Mike Leigh's subtle style and focus on the lives of the ordinary isn't to everyone's taste and Grief at the Cottesloe is very much classic Leigh.
The play was work-shopped and developed without a script with some of his regular collaborators - Lesley Manville and Wendy Nottingham to name two - and only given a title in the last week of rehearsal.
It's a post war drama set in a middle class household where war widow Dorothy (Manville) is living with her soon to be 16-year-old daughter Victoria (Ruby Bentall) and her soon to be retired older brother Edwin (Sam Kelly).
There are the characteristic Leigh moments of silence and banal conversations of everyday life peppered with some more colourful characters, mainly the friends of Dorothy and Edwin who always seem to be on their way to do more interesting things and are generally quite jolly.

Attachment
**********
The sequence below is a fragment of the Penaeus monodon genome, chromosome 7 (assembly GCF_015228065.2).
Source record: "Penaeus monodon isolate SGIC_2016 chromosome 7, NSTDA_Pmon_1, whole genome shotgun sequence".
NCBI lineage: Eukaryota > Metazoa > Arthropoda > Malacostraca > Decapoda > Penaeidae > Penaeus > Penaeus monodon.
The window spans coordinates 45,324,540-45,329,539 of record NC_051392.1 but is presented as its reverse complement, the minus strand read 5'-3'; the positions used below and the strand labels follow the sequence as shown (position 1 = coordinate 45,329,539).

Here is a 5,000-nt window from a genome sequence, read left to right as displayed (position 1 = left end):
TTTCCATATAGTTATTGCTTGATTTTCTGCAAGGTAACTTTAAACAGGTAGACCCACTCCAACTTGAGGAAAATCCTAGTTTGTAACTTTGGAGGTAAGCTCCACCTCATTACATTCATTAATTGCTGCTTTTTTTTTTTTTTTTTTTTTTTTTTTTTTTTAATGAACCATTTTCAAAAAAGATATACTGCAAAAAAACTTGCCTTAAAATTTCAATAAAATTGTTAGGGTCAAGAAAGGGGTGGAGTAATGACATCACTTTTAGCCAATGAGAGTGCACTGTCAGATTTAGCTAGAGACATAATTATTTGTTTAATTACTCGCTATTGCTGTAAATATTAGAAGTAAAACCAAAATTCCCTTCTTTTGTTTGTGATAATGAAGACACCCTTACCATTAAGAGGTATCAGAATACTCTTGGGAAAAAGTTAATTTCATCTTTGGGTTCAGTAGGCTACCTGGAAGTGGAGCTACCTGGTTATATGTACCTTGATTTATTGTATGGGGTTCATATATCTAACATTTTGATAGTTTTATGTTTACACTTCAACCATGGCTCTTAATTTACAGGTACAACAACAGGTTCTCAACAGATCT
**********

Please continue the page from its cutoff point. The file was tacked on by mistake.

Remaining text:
It works beautifully to highlight how grief has crippled Dorothy. She goes through the motions but as the play progresses you realise she is just treading water, grasping ever more tightly to routine and completely in denial about her decaying relationship with Victoria.
There is, however, a 'but' and that is that a few days later and the play seems to have faded in my memory. If I'm looking back over what I've seen in the last few weeks it doesn't jump out. It's an interesting and engaging two hours of theatre (no interval) beautifully acted and produced but just a little bit forgettable.
It's a difficult one to rate but because it did spark a lengthy conversation afterwards it's going to scrape 4 stars.
Grief runs in rep at the Cottesloe until January 2012.
Sam Kelly was in Ready When You Are Mr McGill which Mr W also had a small part in back at the beginning of his career.
There are also a couple of The Hour related second degree connections. Wendy Nottingham was in The Crimson and the White which of course started Romolai Garai and David Horovitch, who plays Edwin's friend Hugh in Grief, was in Life is a Dream with Dominic West.